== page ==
M&A success Featured

8:00pm EDT October 26, 2008

Half of all business mergers and acquisitions fail because things just don’t turn out as executives planned.

Acquisition value is often based upon a business’s past performance, and many executives rely on in-house personnel to conduct historical financial analysis only to be surprised later because the past isn’t always indicative of future earnings. An acquired company may not sustain growth if market conditions change, key employees leave or the company’s expense levels are too high compared to industry norms. An external financial due diligence review will uncover many of these hidden risks so executives can appropriately determine the acquired company’s true value.

“In M&A transactions, often what is not discovered through due diligence or unknown items are what really come back to bite you after the deal is done,” says Pat Ross, audit partner with Haskell & White LLP. “While earn outs or other contingency payments are designed to mitigate this risk, they can’t remedy the distraction of executives who have to deal with post-acquisition problems. Why not have a clear picture upfront, so you know exactly what you are buying?”

Smart Business spoke with Ross about the value of professional due diligence and the areas that produce the most frequent post-M&A surprises.

How can financial due diligence project future earnings quality?

It’s vital to understand how the target company earns its profit to know if that will continue. Sometimes a highly profitable division may have been sold or a competitor may have gained the upper hand in the marketplace with new technology. If margins or revenues will be impacted in the future, you won’t know that by looking at past or current financial statements, which are typically backward looking. Executives also need to know if the target has a consistent, stable customer base or if there have been one-time large orders that will not repeat, or non-operational gains. It’s important for the due diligence team to assess the marketplace and the target’s position to know if the acquisition price is right.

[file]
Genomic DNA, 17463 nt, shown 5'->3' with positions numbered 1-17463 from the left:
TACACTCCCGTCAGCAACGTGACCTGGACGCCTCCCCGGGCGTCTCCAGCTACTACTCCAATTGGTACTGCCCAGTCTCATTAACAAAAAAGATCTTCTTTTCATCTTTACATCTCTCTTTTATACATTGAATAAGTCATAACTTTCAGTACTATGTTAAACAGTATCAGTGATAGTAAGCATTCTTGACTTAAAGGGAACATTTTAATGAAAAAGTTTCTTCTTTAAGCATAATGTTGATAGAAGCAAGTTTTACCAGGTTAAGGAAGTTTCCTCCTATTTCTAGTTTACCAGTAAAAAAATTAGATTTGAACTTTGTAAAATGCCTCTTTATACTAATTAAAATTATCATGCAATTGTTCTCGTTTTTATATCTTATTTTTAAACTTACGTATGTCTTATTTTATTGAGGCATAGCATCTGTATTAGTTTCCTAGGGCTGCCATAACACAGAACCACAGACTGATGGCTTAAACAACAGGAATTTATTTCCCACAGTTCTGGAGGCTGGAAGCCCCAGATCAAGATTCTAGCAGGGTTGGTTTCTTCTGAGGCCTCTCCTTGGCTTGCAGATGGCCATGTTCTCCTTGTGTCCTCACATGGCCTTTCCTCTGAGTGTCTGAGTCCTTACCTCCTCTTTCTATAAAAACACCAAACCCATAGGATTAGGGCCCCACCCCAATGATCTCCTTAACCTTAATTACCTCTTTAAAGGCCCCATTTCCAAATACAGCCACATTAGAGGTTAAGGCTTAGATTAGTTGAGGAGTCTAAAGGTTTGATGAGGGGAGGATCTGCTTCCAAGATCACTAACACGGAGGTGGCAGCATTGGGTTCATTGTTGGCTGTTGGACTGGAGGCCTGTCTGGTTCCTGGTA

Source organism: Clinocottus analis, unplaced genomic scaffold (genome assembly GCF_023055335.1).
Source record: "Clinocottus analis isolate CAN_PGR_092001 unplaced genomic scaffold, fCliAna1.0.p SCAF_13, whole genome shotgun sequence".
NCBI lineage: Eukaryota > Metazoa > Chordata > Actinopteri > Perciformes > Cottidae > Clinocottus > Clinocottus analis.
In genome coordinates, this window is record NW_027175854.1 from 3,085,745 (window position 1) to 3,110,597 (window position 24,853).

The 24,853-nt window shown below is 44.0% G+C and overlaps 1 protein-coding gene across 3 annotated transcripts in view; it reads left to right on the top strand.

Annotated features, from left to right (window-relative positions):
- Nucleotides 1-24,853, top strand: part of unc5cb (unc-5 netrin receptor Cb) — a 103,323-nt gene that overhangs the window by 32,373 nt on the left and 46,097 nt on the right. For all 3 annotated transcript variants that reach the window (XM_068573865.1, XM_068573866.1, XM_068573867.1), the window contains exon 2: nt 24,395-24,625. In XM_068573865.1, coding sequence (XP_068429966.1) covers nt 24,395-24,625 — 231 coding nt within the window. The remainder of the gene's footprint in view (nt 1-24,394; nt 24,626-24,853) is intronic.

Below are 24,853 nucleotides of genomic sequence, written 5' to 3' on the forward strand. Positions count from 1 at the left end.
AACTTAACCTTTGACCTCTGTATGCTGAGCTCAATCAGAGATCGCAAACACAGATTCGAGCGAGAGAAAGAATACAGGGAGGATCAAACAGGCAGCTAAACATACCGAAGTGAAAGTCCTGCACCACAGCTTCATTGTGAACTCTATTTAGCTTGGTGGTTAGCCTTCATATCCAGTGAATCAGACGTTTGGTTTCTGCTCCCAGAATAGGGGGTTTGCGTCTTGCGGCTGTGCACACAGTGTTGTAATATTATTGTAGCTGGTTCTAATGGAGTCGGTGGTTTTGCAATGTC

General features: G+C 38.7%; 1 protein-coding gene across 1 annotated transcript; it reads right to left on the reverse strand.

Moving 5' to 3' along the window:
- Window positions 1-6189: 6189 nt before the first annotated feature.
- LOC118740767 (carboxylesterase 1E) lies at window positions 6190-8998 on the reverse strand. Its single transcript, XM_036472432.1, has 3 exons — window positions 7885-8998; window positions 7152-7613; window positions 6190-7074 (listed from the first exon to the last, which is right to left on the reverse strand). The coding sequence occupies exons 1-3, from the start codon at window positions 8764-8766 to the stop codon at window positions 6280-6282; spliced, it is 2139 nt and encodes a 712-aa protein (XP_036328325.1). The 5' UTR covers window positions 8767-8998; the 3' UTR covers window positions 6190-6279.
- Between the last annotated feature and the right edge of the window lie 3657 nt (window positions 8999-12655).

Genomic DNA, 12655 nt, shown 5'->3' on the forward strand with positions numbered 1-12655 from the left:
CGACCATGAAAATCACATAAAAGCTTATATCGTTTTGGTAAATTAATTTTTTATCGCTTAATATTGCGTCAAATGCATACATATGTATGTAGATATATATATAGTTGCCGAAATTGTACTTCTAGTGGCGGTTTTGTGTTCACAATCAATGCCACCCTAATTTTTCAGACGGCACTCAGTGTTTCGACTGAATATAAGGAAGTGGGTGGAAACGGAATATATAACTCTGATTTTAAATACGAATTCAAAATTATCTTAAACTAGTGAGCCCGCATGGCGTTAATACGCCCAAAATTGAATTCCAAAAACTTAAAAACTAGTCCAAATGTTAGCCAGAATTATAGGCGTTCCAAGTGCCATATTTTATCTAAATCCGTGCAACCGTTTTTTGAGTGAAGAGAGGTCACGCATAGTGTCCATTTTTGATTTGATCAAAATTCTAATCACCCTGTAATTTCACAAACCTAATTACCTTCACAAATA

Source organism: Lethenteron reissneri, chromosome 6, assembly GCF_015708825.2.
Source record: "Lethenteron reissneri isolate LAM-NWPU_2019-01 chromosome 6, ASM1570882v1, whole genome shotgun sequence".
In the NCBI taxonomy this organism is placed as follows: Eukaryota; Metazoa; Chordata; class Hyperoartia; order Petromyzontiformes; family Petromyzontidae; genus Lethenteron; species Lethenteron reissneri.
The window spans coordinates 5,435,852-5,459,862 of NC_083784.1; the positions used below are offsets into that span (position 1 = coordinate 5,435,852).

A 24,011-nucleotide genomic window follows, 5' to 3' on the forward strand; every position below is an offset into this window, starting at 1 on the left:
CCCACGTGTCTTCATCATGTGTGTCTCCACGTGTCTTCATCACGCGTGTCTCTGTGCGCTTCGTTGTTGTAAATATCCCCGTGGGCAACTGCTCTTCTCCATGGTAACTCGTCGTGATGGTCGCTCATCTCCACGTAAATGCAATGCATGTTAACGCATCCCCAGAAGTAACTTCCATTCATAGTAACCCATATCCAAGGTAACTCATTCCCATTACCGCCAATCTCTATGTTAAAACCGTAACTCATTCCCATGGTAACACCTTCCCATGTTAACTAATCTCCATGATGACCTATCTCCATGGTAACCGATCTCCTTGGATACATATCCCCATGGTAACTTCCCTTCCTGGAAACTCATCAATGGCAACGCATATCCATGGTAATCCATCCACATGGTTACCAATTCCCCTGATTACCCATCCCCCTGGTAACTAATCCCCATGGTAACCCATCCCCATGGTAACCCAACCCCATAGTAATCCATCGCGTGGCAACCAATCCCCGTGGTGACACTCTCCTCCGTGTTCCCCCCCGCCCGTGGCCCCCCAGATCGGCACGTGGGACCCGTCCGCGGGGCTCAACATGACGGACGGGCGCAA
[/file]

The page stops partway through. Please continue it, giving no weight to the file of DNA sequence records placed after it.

What are potential SG&A surprises?

Perhaps the owner of the target company didn’t take a salary for a year while he readied the company for a potential sale, or maybe the current staff is paid above or below the going market rate. These are situations that can cause big problems when new owners need to hire additional staff or are forced to offer substantial salary increases to mitigate turnover. You also want to know if there have been any extraordinary expenses, like lawsuit settlements, and whether those are likely to recur and how the target company’s expenses compare against industry benchmarks. How the company performs against its peers in all categories is an important predictor of future success.

How can human capital influence M&A success?

It’s important to understand if the target company’s financial performance is driven by a few key personnel. If so, they will need to be retained, and the due diligence team can assess current management in order to understand the relationship between it and the company’s future profit prospects. For example, items assessed can include: When and how are commissions paid to the sales staff members? Is the bonus schedule competitive? Might they woo away key customers if they go to work for a competitor? These are some of the questions that should be asked and understood before making an offer.

What are some hidden risks?

Back taxes, IRS liens and EEO lawsuits can be disruptive or even catastrophic if CEOs have to deal with them after the acquisition; a solid external due diligence review can uncover the potential of any of these events occurring. Also, be certain that you’re getting clear title to the assets you’ll be buying, the company has effective accounting controls and processes in place and the business has been adequately insured. The likelihood of a lawsuit or claim surfacing after the acquisition increases if the business hasn’t practiced sound management or risk management fundamentals in the past.

What constitutes an external financial due diligence review?

The due diligence professional will sit down with management in the preliminary stages to gain an understanding of the proposed deal, including the upside and potential downside, then he or she can calibrate the due diligence procedures to assess the potential risks in a variety of financial and nonfinancial areas. A customized plan will be prepared to perform investigative procedures around those risks and determine if there are real or perceived risks and any potential mitigating factors. The key here is to understand if the deal is likely to look just as attractive in a few years as it does today.

PAT ROSS is an audit partner for Haskell & White LLP. Reach him at (949) 450-6362 or PRoss@hwcpa.com.